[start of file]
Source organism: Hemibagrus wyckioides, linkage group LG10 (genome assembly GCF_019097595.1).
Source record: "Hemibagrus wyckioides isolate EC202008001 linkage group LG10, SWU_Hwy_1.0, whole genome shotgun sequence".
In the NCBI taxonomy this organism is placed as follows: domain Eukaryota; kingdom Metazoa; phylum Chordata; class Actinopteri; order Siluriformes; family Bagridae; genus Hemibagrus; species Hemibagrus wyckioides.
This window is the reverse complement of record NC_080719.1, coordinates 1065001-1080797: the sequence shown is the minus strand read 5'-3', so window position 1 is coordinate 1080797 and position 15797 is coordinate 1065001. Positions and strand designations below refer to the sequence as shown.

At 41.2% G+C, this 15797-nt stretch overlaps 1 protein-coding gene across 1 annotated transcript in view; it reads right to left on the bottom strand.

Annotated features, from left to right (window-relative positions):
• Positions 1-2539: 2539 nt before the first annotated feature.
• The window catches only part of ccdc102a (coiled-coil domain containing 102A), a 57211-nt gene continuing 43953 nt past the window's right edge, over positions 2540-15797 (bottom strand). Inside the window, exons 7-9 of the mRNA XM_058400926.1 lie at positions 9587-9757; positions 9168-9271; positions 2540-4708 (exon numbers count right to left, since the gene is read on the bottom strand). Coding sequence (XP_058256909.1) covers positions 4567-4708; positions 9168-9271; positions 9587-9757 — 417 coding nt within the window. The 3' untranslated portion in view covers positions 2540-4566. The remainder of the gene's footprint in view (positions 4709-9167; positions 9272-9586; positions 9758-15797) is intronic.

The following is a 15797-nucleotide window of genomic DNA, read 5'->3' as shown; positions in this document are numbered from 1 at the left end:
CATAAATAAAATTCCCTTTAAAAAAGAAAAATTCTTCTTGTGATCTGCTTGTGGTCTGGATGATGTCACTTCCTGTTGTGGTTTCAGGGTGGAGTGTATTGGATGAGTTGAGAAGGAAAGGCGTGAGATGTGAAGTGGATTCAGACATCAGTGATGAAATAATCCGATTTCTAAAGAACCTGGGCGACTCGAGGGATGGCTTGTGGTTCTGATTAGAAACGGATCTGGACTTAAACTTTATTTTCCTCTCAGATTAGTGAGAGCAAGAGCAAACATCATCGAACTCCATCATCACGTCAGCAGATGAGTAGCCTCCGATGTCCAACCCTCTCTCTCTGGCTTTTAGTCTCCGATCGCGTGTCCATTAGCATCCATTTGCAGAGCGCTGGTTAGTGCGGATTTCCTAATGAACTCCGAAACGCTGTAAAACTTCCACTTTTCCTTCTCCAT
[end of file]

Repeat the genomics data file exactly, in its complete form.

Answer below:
Source organism: Hemibagrus wyckioides, linkage group LG10 (genome assembly GCF_019097595.1).
Source record: "Hemibagrus wyckioides isolate EC202008001 linkage group LG10, SWU_Hwy_1.0, whole genome shotgun sequence".
In the NCBI taxonomy this organism is placed as follows: domain Eukaryota; kingdom Metazoa; phylum Chordata; class Actinopteri; order Siluriformes; family Bagridae; genus Hemibagrus; species Hemibagrus wyckioides.
This window is the reverse complement of record NC_080719.1, coordinates 1065001-1080797: the sequence shown is the minus strand read 5'-3', so window position 1 is coordinate 1080797 and position 15797 is coordinate 1065001. Positions and strand designations below refer to the sequence as shown.

At 41.2% G+C, this 15797-nt stretch overlaps 1 protein-coding gene across 1 annotated transcript in view; it reads right to left on the bottom strand.

Annotated features, from left to right (window-relative positions):
• Positions 1-2539: 2539 nt before the first annotated feature.
• The window catches only part of ccdc102a (coiled-coil domain containing 102A), a 57211-nt gene continuing 43953 nt past the window's right edge, over positions 2540-15797 (bottom strand). Inside the window, exons 7-9 of the mRNA XM_058400926.1 lie at positions 9587-9757; positions 9168-9271; positions 2540-4708 (exon numbers count right to left, since the gene is read on the bottom strand). Coding sequence (XP_058256909.1) covers positions 4567-4708; positions 9168-9271; positions 9587-9757 — 417 coding nt within the window. The 3' untranslated portion in view covers positions 2540-4566. The remainder of the gene's footprint in view (positions 4709-9167; positions 9272-9586; positions 9758-15797) is intronic.

The following is a 15797-nucleotide window of genomic DNA, read 5'->3' as shown; positions in this document are numbered from 1 at the left end:
CATAAATAAAATTCCCTTTAAAAAAGAAAAATTCTTCTTGTGATCTGCTTGTGGTCTGGATGATGTCACTTCCTGTTGTGGTTTCAGGGTGGAGTGTATTGGATGAGTTGAGAAGGAAAGGCGTGAGATGTGAAGTGGATTCAGACATCAGTGATGAAATAATCCGATTTCTAAAGAACCTGGGCGACTCGAGGGATGGCTTGTGGTTCTGATTAGAAACGGATCTGGACTTAAACTTTATTTTCCTCTCAGATTAGTGAGAGCAAGAGCAAACATCATCGAACTCCATCATCACGTCAGCAGATGAGTAGCCTCCGATGTCCAACCCTCTCTCTCTGGCTTTTAGTCTCCGATCGCGTGTCCATTAGCATCCATTTGCAGAGCGCTGGTTAGTGCGGATTTCCTAATGAACTCCGAAACGCTGTAAAACTTCCACTTTTCCTTCTCCAT